Aluminium (ZR)


Aluminium (ZR)

zoe_robert_dlAs I look around the room, I wonder how many of the items in the office contain aluminum. The computer—obviously—paperclips, keys, phone, desk chair, thermos, calendar and notebook (in the wire binders), batteries, CDs, handbag, pen?

Aluminum is all around us.

I’ve heard some people opposed to the aluminum industry say that they simply don’t use aluminum but that’s clearly not possible once you’ve learnt how extensively it’s used: from fruit juice packaging to deodorant, sun cream, vaccines and medication.

One of the films showing at this year’s Reykjavík International Film Festival (RIFF) is The Age of Aluminium (Die Akte Aluminium) by Austrian director Bert Ehgartner.

At a Q&A session after the screening of the film yesterday evening, Ehgartner revealed that during his research, he was told by scientists that aluminum was the “dirty little secret of immunology” because the full impacts of the element on the human body are not known.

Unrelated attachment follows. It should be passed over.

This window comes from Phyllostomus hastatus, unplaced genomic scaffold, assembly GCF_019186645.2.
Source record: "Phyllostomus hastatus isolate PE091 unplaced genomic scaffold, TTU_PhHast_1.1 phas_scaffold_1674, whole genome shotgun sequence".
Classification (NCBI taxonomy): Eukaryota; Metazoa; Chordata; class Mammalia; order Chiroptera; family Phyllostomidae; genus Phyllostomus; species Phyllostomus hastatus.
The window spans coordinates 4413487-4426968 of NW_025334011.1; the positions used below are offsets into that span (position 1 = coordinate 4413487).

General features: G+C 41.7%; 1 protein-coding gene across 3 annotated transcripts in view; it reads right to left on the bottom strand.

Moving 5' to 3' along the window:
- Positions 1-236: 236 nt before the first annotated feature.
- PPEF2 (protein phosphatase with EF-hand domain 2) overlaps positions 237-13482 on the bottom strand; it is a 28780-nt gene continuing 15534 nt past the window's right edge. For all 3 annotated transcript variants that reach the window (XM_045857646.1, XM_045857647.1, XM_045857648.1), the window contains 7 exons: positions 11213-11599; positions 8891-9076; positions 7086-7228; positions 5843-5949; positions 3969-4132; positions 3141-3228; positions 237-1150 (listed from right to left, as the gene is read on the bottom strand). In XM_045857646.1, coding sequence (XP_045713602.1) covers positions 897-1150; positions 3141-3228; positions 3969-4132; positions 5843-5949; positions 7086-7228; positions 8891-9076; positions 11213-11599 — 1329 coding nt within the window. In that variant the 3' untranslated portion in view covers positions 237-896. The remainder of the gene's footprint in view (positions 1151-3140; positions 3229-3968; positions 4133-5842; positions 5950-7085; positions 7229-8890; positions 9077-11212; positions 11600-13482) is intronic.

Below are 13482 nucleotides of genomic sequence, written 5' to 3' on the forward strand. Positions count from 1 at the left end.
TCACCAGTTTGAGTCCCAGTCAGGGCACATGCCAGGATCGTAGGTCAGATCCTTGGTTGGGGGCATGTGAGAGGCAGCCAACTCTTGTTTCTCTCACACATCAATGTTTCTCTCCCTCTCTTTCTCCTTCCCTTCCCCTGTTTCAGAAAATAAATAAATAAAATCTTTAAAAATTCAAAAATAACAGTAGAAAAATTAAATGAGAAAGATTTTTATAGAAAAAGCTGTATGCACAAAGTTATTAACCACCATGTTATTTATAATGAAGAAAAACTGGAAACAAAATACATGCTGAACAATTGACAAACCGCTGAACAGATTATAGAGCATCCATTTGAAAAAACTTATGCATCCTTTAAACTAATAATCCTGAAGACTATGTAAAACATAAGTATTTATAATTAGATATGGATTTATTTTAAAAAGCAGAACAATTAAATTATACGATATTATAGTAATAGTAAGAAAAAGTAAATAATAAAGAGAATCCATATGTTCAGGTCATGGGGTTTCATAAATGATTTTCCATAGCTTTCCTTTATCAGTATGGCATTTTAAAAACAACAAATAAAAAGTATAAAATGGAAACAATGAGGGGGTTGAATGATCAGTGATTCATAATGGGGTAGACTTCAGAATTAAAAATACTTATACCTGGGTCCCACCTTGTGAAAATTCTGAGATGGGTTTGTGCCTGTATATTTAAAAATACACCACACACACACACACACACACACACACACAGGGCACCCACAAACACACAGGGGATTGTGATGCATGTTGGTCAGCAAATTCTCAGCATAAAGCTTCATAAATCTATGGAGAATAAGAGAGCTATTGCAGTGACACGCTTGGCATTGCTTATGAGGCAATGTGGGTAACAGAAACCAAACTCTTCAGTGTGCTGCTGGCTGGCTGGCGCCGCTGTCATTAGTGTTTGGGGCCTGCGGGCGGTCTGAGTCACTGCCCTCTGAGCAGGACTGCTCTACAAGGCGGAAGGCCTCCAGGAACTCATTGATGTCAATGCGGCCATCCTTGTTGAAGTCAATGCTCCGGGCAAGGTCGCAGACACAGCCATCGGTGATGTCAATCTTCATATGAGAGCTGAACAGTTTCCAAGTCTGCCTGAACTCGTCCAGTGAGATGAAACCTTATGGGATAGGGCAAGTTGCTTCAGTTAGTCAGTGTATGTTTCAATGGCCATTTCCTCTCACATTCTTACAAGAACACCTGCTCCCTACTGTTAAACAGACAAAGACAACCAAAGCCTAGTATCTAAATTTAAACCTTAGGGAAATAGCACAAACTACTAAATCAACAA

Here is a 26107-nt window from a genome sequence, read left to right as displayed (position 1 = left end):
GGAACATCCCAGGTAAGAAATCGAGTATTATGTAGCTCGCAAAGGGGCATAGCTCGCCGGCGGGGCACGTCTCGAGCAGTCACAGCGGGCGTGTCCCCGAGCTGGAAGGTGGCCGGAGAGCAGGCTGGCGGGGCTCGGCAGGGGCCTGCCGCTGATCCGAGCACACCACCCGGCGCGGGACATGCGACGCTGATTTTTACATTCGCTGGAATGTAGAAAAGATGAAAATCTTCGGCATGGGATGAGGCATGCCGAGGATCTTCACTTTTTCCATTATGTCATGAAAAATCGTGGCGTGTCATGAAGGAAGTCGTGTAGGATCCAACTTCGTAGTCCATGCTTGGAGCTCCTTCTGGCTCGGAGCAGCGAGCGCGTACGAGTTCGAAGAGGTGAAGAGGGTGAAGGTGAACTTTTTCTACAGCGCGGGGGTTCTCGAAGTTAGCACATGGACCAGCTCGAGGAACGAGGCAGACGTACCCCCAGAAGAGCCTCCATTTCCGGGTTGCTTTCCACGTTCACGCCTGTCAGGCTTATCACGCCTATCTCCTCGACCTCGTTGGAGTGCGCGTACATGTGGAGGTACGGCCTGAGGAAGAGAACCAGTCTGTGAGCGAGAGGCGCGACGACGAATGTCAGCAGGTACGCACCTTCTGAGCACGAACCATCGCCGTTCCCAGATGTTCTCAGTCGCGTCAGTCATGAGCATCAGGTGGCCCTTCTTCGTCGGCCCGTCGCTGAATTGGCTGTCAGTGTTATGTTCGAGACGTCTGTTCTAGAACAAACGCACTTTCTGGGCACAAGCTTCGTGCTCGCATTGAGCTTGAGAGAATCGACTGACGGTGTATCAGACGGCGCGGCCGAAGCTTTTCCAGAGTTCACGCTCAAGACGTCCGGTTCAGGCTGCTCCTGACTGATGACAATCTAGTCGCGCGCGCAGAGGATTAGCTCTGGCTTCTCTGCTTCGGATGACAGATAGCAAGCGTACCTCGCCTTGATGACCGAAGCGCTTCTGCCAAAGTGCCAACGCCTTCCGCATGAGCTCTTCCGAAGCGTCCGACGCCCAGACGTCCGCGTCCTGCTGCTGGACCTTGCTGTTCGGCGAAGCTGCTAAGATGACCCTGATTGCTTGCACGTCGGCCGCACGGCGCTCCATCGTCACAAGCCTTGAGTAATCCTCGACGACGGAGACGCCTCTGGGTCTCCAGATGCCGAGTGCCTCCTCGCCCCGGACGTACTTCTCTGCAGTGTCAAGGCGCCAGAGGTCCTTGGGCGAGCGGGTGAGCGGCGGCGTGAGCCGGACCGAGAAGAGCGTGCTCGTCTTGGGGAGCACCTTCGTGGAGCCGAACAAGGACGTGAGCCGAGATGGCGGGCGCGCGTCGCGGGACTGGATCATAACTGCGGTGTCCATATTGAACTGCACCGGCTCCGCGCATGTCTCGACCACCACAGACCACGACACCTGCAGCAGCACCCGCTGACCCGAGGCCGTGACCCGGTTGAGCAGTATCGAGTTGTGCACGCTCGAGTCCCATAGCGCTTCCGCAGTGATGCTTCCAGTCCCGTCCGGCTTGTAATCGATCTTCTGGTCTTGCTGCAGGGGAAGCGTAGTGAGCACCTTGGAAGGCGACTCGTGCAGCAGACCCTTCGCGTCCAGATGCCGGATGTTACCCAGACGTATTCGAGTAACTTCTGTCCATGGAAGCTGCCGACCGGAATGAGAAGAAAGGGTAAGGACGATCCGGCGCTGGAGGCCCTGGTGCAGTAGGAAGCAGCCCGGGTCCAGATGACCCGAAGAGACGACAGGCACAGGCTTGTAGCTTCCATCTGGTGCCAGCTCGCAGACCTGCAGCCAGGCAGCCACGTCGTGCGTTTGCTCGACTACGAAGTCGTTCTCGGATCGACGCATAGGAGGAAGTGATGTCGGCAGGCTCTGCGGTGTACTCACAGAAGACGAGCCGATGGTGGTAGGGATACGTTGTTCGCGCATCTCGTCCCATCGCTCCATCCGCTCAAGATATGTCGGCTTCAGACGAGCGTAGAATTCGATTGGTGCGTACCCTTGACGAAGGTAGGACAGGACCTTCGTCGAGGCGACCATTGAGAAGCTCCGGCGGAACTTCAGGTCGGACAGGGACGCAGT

Originally, Ehgartner was planning on filming the movie in Iceland, a country where aluminum smelting is considered an important part of the economy.

The film covers the environmental impacts of the mining and production of aluminum but also the possible health impacts. It takes a look at patients and scientists concerned with the links between aluminum and diseases, including Alzheimer’s.

The film reminded me of another documentary which was screened at RIFF 2011, Submission, about the chemicals and their influence on humans and nature.

Ehgartner, a journalist and science writer, explained that researchers have been finding it difficult to secure funding to look into the issue but that clearly more work needs to be done.

Some cast off suggestions of potential dangers as mere conspiracy theory but what the film shows is that with such extensive use of aluminum, don’t we owe it to ourselves to better investigate these potential risks?

Zoë Robert – [email protected]

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